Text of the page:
You know, both because I looked up to them. And I still do. There’s many people I look up to in my industry, especially in voiceover voiceover is a lot different than radio. Somebody untrained and voiceover can really make a good living in radio, especially music radio, when you only have to talk for a few seconds, you know, every time you talk, but my biggest fear and my biggest education really came when I started becoming a voiceover artist and going into auditions and hearing the calibre of quality, just the quality of these, these actors, and the way that they can interpret the scripts and the that they pull the words off and making their own and make it believable. Instead of just, you know, reading it with the proper inflexion, these were true actors and actresses that I stepped into their world. And I felt so small, and there are still times that I do now I’m much further ahead than I was. But there’s always something to learn. There’s always something to improve upon. And so I’m at the point now where I’m comfortable with my talent, and I look at those, those those icons as inspiration.
David Ralph [43:36]
So you’re at the fork of the road now. And you were saying, but you’re excited and terrified. Now, I am terrified on a daily, I’m terrified on a minute by minute basis at the moment. I’ve said this numerous times when I start recording, am I going to connect with this person? Am I going to be able to think things? Are people going to listen? It just goes on and on and on. So I try not to think about it. It’s one of those things that can stop you in your tracks? How do you overcome that
Tysen Webb [44:08]
you just have to push on and be confident in yourself. I I’ve accomplished a lot of my life, I know that I’m that I have a good skill set. And I know that I can accomplish anything I put my mind to, I think anybody can, it doesn’t matter what you have to learn if you want to accomplish something, you’ll find a way to do it. So I kind of take that I look at my past. And I think you know, I was the youngest DJ in Utah. For two years, I was on the radio, crack the mic for the first time at 15 years old, only nine months after I wanted to, you know, I had the idea. Nine months after I had the idea that I wanted to be on the air I was on the air at a major market radio station, that is unheard of. That’s my first accomplishment. And ever since then, I’ve been able to reach the goals that I really put out for myself that I want to reach. So I know that I have the the ability to the inherent willpower and and ability to learn anything. And so going forward into this new online world. And in crafting, you know, kind of forging ahead here. It might be scary, but it’s also exciting at the same time. Does that make sense? It makes today’s I again, Mike title sense.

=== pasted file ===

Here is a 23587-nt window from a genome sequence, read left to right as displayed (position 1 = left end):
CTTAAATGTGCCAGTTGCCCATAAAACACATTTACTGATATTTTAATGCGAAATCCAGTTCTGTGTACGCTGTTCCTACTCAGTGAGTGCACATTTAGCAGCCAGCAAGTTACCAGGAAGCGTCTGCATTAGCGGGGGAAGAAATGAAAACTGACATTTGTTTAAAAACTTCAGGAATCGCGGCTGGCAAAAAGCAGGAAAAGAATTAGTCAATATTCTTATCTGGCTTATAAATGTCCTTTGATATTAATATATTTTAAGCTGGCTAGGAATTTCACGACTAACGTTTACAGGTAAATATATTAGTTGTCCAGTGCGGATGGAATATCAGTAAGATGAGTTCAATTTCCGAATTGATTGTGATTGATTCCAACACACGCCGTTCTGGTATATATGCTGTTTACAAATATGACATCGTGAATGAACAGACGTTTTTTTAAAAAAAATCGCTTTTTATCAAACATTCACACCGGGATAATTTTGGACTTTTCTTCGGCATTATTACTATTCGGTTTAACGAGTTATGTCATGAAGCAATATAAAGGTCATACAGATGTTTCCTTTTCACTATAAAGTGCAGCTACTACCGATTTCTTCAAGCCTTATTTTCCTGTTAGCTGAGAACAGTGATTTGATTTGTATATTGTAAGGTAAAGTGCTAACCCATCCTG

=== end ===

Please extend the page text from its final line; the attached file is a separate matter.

David Ralph [45:19]
Tysen Webb [45:21]
Yeah, it’s you only have to go, you know, you have a little bit of light. And maybe it’s 100 yards ahead of you. But as you move forward, the light is always 100 yards ahead of you, right. So you know, it’s like driving your car at night across the United States, you can drive your car tonight, because you’ve got headlights, and they’re only so far ahead of you 3040 feet, but got no radio, they’re always 30 or 40 feet ahead of you, right. So as you continue move forward, things open up, you’re still able to see part of the road and the least you can make a decision so uncomfortable in that that even though the technology is changing, and in what we’re delving in here online, is news. But it’s also really exciting for me, I feel like Like I said before, that I’m that 14 and a half year old kid again in the radio station for the first time because now you know I’ve got the podcasting done, I can I can broadcast and know how to put the equipment together know how to make it sound good. I can interview people on the things that I don’t know. So well are, you know exactly how to get as many downloads I can Online How To Market Exactly. So it’s like trial and error. And that in that respect, but every day I learn something. And every day, you know, every week I have some kind of a cool success.
David Ralph [46:34]
So what was this Donny just me right from the very word go is how helpful people are, that shouldn’t or in, in my early day mind, they wouldn’t have helped me, I would think that if I asked for help, and I can remember the very first email that I sent out to do this show, and it was actually to elton john. And I sent it to Sir Elton, because I knew in my heart, he wasn’t going to respond. And and it’s a weird thing to say that. The only thing that I can think of why I did that, it made me realise that I could type something out and have the courage to press go. Now the second one I did, the bloke came back to me instantly and went, yeah, great be on the show. And I was thinking, oh my god, I haven’t even got a show. I haven’t got a microphone, I haven’t got anything, oh, if this is becoming real, and I’m not ready for it to be real. Now I look back on that. And I think that’s the way to go, isn’t it, you’ve got to do the action and become ready for it.
Tysen Webb [47:36]